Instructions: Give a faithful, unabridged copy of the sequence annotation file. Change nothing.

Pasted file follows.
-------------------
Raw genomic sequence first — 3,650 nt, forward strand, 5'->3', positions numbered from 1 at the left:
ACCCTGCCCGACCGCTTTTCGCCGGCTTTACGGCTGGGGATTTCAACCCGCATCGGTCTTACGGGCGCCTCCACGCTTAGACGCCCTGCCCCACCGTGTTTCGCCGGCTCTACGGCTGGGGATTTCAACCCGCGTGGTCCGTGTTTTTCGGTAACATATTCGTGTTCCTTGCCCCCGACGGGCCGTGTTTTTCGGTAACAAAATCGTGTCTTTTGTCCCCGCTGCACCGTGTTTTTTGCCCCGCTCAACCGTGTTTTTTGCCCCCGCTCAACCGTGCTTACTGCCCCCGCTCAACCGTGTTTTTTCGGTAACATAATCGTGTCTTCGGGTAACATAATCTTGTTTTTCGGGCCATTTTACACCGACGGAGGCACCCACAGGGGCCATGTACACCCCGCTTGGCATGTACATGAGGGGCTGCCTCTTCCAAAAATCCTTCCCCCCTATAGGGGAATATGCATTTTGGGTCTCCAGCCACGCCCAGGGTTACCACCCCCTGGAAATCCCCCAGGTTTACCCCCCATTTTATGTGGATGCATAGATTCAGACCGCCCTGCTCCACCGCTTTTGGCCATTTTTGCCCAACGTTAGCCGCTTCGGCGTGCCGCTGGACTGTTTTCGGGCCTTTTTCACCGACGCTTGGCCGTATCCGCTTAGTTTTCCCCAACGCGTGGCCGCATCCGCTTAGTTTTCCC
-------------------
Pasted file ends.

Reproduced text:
Raw genomic sequence first — 3,650 nt, forward strand, 5'->3', positions numbered from 1 at the left:
ACCCTGCCCGACCGCTTTTCGCCGGCTTTACGGCTGGGGATTTCAACCCGCATCGGTCTTACGGGCGCCTCCACGCTTAGACGCCCTGCCCCACCGTGTTTCGCCGGCTCTACGGCTGGGGATTTCAACCCGCGTGGTCCGTGTTTTTCGGTAACATATTCGTGTTCCTTGCCCCCGACGGGCCGTGTTTTTCGGTAACAAAATCGTGTCTTTTGTCCCCGCTGCACCGTGTTTTTTGCCCCGCTCAACCGTGTTTTTTGCCCCCGCTCAACCGTGCTTACTGCCCCCGCTCAACCGTGTTTTTTCGGTAACATAATCGTGTCTTCGGGTAACATAATCTTGTTTTTCGGGCCATTTTACACCGACGGAGGCACCCACAGGGGCCATGTACACCCCGCTTGGCATGTACATGAGGGGCTGCCTCTTCCAAAAATCCTTCCCCCCTATAGGGGAATATGCATTTTGGGTCTCCAGCCACGCCCAGGGTTACCACCCCCTGGAAATCCCCCAGGTTTACCCCCCATTTTATGTGGATGCATAGATTCAGACCGCCCTGCTCCACCGCTTTTGGCCATTTTTGCCCAACGTTAGCCGCTTCGGCGTGCCGCTGGACTGTTTTCGGGCCTTTTTCACCGACGCTTGGCCGTATCCGCTTAGTTTTCCCCAACGCGTGGCCGCATCCGCTTAGTTTTCCC